Physical access for people with disabilities is crucially important for an inclusive society. We currently fall far short of being fully accessible. This is true pretty much everywhere, though some places are worse than others.
It can be difficult to get people who do not face barriers to public access to take those barriers seriously or to even acknowledge how widespread those barriers are. As a way to bring context to this issue where one side lives an experience of regular and often unpredictable public exclusion and the other which is allowed to remain blissfully ignorant, the disabled community came up with the abbreviation TAB.
Temporarily Able-Bodied. In an effort to build understanding around the issues of disabled people, we chose to remind people that we are a group they can join at any time and most crucially are very likely to join. It is described as
“AB” is an abbreviation for able-bodied; “TAB” is a slightly more to-the-point abbreviation meaning “Temporarily Able-Bodied.” TAB refers to the inevitable—namely, that most of us will face disability at some point in our lives; whether it comes sooner or later varies depending upon one’s circumstances.
Frankly, there are better ways to explain why accessibility and understanding of disability issues are important.
Accessibility helps anyone who has to push a stroller or carry boxes. Full accessibility and its maintenance make life easier for everyone who has to move around. Disabled people are simply given more equal access. Access that is often otherwise denied.
Using it is a way for a disability activist (or anyone discussing disability) to quickly and effectively bring all of her/his listeners into one group: some of us are disabled now and many of us will be sooner or later. It’s a phrase that builds community, that reminds people that the needs of some are really the needs of everyone. It’s akin to “universal design” as a phrase reminding us of what brings us together, rather than what separates us.
I find this view a bit naive. Disability is still deeply stigmatized. People actively fear becoming like us. I have a friend who often states that they would prefer to die young than ever become dependent in their old age. Even the authors of the last quote understand that the term can be problematic simply because it is not true. Not all currently able-bodied people will become disabled ether temporarily or permanently. They say,
At the same time, like any catchphrase, it’s oversimplified. Disability is not inevitable. Only two things are always temporary: life, and youth. Everything else is conditional, contextual, and/or statistical. Definitions of ability/disability are exceedingly complex; even definitions of “aging” are less obvious than they might immediately appear.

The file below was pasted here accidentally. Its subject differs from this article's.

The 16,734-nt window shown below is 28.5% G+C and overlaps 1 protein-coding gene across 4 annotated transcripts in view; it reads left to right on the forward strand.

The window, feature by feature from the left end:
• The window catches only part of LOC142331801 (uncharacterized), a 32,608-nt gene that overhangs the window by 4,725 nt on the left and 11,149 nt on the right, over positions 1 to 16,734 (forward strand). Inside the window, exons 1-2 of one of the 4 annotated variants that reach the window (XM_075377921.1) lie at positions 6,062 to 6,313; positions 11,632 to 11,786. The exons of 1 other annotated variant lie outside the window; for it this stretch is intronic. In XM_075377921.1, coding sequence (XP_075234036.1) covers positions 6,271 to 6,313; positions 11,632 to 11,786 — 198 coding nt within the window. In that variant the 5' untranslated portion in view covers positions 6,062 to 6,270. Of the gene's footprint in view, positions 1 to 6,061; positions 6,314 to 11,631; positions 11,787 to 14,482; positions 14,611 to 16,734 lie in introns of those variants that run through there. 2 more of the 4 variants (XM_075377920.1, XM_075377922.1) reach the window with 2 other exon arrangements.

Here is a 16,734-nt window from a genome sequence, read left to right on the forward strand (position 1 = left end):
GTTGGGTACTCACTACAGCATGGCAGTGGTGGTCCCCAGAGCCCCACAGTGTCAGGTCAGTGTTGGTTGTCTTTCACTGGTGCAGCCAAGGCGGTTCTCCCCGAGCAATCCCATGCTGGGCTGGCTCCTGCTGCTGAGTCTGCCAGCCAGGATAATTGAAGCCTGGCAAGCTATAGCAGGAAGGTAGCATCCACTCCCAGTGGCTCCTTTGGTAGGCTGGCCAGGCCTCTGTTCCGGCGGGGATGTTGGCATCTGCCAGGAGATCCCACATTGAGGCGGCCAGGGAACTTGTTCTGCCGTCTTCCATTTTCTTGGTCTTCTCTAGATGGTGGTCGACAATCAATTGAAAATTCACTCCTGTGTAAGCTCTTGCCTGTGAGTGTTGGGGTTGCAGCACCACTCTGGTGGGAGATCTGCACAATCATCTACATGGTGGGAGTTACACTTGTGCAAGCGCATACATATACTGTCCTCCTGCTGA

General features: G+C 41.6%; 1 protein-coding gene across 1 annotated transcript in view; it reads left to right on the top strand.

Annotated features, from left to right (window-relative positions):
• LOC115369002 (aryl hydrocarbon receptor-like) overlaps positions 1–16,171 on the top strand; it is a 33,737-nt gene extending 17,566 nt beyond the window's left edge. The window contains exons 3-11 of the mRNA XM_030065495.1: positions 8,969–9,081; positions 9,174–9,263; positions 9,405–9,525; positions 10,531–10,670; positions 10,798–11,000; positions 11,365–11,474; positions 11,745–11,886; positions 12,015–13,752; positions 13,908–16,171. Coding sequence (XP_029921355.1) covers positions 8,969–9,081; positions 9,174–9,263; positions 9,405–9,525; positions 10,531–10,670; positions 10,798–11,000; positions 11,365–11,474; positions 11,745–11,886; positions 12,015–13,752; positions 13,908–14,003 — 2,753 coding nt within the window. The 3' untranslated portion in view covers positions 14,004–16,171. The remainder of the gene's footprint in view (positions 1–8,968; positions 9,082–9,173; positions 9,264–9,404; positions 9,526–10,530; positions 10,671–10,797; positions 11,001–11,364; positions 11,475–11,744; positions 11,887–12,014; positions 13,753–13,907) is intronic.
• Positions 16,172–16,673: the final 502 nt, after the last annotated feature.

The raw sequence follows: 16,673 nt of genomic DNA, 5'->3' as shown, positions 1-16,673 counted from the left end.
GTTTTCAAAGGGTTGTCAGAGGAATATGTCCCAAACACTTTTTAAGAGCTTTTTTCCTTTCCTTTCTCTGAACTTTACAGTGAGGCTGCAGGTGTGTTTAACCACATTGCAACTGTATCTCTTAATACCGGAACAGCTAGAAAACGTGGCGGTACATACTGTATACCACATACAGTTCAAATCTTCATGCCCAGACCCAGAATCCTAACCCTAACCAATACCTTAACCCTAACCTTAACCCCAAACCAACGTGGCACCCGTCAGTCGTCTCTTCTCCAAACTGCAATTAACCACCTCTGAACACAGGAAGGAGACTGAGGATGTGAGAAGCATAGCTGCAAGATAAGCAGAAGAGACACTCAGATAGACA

Ability is not always temporary. Two large groups of people are able-bodied until they die: first, those who age able-bodied (not just 90-year-old hikers but also people over 80 who walk to the grocery store every day and clean their own homes). Second, and harder to see, are the people who die able-bodied at any age. In a culture that tries not to admit that people die at all and is especially resistant to admitting that young people ever die, it’s important to remember that death and old age are not synonymous. And, of course, disability is not always permanent either: the world is full of people who are temporarily disabled.
Despite their misgivings, they ultimately still believe that the term has value as a community builder and they intend to continue using it albeit with disclaimers.
I genuinely see the term TAB as more of a threat (at least in how it is perceived, regardless of the intent of the user) than anything useful. It is saying, you will be like us someday and how will you get around the world then?
I most frequently hear TAB used as an inevitable description. As already pointed out this is simply not true. As Notkin and Edison point out, people have difficulty coming to terms with mortality. Disability though not always deadly is an extension of that fear. People do not view acquired disability calmly or dispassionately. They quite often fear it.
Ezekiel J. Emmanuel sums up why he would prefer to die early, rather than live as long as possible,
But here is a simple truth that many of us seem to resist: living too long is also a loss. It renders many of us, if not disabled, then faltering and declining, a state that may not be worse than death but is nonetheless deprived. It robs us of our creativity and ability to contribute to work, society, the world. It transforms how people experience us, relate to us, and, most important, remember us. We are no longer remembered as vibrant and engaged but as feeble, ineffectual, even pathetic.
So disability is feeble, ineffectual and pathetic. Emmanuel is far from alone in his beliefs. If he weren’t this discussion would not be necessary.
For a term like TAB to be effective at including others in understanding, they must first understand that disability is not a fate worse than death.
Unfortunately, understanding disability and the barriers disabled people face will take more than a term that is at best misleading and at worse could fan flames of fear because telling someone who fears disability that they are likely to become disabled is more likely to cause backlash than open channels of communication.